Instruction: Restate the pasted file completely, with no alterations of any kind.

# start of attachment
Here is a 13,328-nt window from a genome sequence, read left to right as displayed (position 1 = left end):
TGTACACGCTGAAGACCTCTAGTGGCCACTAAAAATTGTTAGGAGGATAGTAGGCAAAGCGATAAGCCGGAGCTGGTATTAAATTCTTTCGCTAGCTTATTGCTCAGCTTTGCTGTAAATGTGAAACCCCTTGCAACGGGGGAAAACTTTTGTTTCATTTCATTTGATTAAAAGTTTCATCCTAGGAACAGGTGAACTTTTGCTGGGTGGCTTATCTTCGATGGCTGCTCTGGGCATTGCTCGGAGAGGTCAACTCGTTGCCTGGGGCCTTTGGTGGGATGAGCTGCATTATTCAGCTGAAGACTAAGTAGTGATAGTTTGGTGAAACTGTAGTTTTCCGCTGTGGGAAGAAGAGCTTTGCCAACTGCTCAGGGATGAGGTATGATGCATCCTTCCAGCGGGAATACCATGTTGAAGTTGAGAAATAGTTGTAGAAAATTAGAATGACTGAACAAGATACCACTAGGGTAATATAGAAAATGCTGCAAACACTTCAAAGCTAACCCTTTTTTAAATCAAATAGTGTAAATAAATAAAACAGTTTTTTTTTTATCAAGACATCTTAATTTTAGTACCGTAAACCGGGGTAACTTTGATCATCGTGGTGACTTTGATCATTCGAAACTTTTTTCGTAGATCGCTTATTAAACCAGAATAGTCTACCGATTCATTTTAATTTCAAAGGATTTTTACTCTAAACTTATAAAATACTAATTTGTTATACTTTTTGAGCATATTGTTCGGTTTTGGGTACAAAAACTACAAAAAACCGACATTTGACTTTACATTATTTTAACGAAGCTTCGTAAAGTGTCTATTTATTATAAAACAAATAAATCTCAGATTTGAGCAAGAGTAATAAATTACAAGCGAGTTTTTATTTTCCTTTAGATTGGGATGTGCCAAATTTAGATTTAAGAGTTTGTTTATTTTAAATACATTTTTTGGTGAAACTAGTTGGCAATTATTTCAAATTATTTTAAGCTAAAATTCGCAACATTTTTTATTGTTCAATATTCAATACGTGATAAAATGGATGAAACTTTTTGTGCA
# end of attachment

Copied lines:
Here is a 13,328-nt window from a genome sequence, read left to right as displayed (position 1 = left end):
TGTACACGCTGAAGACCTCTAGTGGCCACTAAAAATTGTTAGGAGGATAGTAGGCAAAGCGATAAGCCGGAGCTGGTATTAAATTCTTTCGCTAGCTTATTGCTCAGCTTTGCTGTAAATGTGAAACCCCTTGCAACGGGGGAAAACTTTTGTTTCATTTCATTTGATTAAAAGTTTCATCCTAGGAACAGGTGAACTTTTGCTGGGTGGCTTATCTTCGATGGCTGCTCTGGGCATTGCTCGGAGAGGTCAACTCGTTGCCTGGGGCCTTTGGTGGGATGAGCTGCATTATTCAGCTGAAGACTAAGTAGTGATAGTTTGGTGAAACTGTAGTTTTCCGCTGTGGGAAGAAGAGCTTTGCCAACTGCTCAGGGATGAGGTATGATGCATCCTTCCAGCGGGAATACCATGTTGAAGTTGAGAAATAGTTGTAGAAAATTAGAATGACTGAACAAGATACCACTAGGGTAATATAGAAAATGCTGCAAACACTTCAAAGCTAACCCTTTTTTAAATCAAATAGTGTAAATAAATAAAACAGTTTTTTTTTTATCAAGACATCTTAATTTTAGTACCGTAAACCGGGGTAACTTTGATCATCGTGGTGACTTTGATCATTCGAAACTTTTTTCGTAGATCGCTTATTAAACCAGAATAGTCTACCGATTCATTTTAATTTCAAAGGATTTTTACTCTAAACTTATAAAATACTAATTTGTTATACTTTTTGAGCATATTGTTCGGTTTTGGGTACAAAAACTACAAAAAACCGACATTTGACTTTACATTATTTTAACGAAGCTTCGTAAAGTGTCTATTTATTATAAAACAAATAAATCTCAGATTTGAGCAAGAGTAATAAATTACAAGCGAGTTTTTATTTTCCTTTAGATTGGGATGTGCCAAATTTAGATTTAAGAGTTTGTTTATTTTAAATACATTTTTTGGTGAAACTAGTTGGCAATTATTTCAAATTATTTTAAGCTAAAATTCGCAACATTTTTTATTGTTCAATATTCAATACGTGATAAAATGGATGAAACTTTTTGTGCA